“In the first year of follow-up, patients treated with selective serotonin reuptake inhibitors had a significantly reduced risk of myocardial infarction (adjusted hazard ratio 0.58, 95% confidence interval 0.42 to 0.79) compared with no use of antidepressants.” Wow. This definitely warrants an RCT of SSRIs following MI: if it translates to that context, it’s a bigger effect size than beta-blockers, statins, or aspirin. But these weren’t people who had an MI, and the effect may not be sustained over five years. In this observational study of people aged 21 to 65 newly prescribed antidepressants on the QResearch primary care database, SSRIs get a very clean bill of cardiovascular health: they were not associated with stroke, TIAs, or arrhythmias; and fluoxetine in particular may protect against MI. This could be rapidly checked by using other databases, especially the Taiwan whole-population dataset.

Plant of the Week: Magnolia denudata

“Native of China; introduced in 1789. One of the most beautiful and distinctive of all flowering trees, this magnolia is, unfortunately, an occasional victim to the inclemency of the English spring.” Thus the admirable WH Bean.

Bean also describes it as a “rather low, rounded tree,” but by amazing good fortune ours has decided to adopt an upright, columnar habit and is growing skyward at the rate of a metre a year. The vagaries of the English spring do indeed sometimes ruin its astonishingly abundant, pure white chalices of flower. Yet so far this year they have withstood the wind and the rain: it is air frost that they really can’t abide.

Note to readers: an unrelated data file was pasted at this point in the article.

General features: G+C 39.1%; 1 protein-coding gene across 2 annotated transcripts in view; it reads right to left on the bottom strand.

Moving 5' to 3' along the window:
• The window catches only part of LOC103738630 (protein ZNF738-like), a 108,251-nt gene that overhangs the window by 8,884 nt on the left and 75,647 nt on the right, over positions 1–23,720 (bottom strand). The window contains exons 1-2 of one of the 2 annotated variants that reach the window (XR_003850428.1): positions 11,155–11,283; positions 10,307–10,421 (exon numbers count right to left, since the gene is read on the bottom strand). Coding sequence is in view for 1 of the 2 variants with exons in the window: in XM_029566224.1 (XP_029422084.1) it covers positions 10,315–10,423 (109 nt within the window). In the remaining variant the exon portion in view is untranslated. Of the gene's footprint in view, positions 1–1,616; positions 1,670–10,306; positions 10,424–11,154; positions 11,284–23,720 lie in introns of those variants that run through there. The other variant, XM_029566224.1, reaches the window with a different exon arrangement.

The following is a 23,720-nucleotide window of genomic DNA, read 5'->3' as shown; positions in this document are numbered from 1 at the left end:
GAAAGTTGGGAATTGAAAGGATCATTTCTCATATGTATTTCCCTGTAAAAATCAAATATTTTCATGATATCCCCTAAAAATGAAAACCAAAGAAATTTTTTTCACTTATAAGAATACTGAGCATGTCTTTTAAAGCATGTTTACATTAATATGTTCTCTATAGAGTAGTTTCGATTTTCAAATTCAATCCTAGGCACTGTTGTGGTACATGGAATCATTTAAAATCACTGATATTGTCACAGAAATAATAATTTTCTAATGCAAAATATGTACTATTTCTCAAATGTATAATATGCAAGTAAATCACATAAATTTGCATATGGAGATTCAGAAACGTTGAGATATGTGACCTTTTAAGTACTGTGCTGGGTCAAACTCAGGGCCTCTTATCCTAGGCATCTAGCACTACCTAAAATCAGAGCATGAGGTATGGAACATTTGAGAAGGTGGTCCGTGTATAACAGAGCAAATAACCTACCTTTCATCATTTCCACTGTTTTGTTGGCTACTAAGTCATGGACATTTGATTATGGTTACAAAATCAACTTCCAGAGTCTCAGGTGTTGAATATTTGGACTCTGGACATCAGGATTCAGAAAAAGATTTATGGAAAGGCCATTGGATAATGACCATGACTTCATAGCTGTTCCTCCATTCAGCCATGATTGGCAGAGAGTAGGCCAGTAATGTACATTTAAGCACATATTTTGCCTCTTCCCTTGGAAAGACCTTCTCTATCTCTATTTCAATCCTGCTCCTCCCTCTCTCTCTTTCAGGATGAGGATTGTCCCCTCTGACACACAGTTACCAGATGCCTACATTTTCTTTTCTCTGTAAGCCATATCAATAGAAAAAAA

I think it’s rather a pity that M Soulange-Bodin had so much success in hybridising this chaste looking beauty with Magnolia liliiflora and so producing all those browny-pink flowering trees we see around our towns at this time of year. The Chinese had more sense when they planted the pure Yulan around their temples and in the Imperial Gardens from 600 AD onwards. This great ancestor—one of the first of all flowering trees to emerge 95 million years ago—bids us share the reverence that the Tang emperors accorded it. None of its children quite equal it, except perhaps for an enchanting, fragrant cream cultivar called “Yellow River.”

  • Wes Lisker

    Dr Dubos had it right, but it took the US decades to remove tetraethyl lead from gasoline despite its being spewed from tailpipes here and around the world. I’d say there was basic lack of competence among the state’s people in Flint. This story about how lead came to be in gasoline, and how it was gotten out, is well told in this article, “The Secret History of Lead,” from The Nation:
    Why haven’t we learned these lessons, folks?